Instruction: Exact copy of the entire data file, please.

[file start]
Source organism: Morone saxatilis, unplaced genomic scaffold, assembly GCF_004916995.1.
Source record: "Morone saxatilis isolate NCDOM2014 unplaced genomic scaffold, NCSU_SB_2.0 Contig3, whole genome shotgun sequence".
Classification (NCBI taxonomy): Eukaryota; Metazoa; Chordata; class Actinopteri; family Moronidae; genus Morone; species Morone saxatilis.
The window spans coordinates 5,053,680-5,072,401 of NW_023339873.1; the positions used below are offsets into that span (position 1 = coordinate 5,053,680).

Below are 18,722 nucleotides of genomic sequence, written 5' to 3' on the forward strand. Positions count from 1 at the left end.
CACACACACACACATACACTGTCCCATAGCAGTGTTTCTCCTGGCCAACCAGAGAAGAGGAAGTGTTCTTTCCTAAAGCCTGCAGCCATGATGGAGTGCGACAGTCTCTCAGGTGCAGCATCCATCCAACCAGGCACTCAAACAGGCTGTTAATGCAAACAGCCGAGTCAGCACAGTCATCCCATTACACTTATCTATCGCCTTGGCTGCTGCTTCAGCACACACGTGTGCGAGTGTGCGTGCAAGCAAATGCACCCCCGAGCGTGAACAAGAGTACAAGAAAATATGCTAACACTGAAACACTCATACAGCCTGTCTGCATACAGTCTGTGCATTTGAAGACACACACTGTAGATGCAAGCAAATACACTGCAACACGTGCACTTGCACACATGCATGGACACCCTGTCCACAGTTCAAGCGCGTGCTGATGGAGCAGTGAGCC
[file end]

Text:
Source organism: Morone saxatilis, unplaced genomic scaffold, assembly GCF_004916995.1.
Source record: "Morone saxatilis isolate NCDOM2014 unplaced genomic scaffold, NCSU_SB_2.0 Contig3, whole genome shotgun sequence".
Classification (NCBI taxonomy): Eukaryota; Metazoa; Chordata; class Actinopteri; family Moronidae; genus Morone; species Morone saxatilis.
The window spans coordinates 5,053,680-5,072,401 of NW_023339873.1; the positions used below are offsets into that span (position 1 = coordinate 5,053,680).

Below are 18,722 nucleotides of genomic sequence, written 5' to 3' on the forward strand. Positions count from 1 at the left end.
CACACACACACACATACACTGTCCCATAGCAGTGTTTCTCCTGGCCAACCAGAGAAGAGGAAGTGTTCTTTCCTAAAGCCTGCAGCCATGATGGAGTGCGACAGTCTCTCAGGTGCAGCATCCATCCAACCAGGCACTCAAACAGGCTGTTAATGCAAACAGCCGAGTCAGCACAGTCATCCCATTACACTTATCTATCGCCTTGGCTGCTGCTTCAGCACACACGTGTGCGAGTGTGCGTGCAAGCAAATGCACCCCCGAGCGTGAACAAGAGTACAAGAAAATATGCTAACACTGAAACACTCATACAGCCTGTCTGCATACAGTCTGTGCATTTGAAGACACACACTGTAGATGCAAGCAAATACACTGCAACACGTGCACTTGCACACATGCATGGACACCCTGTCCACAGTTCAAGCGCGTGCTGATGGAGCAGTGAGCC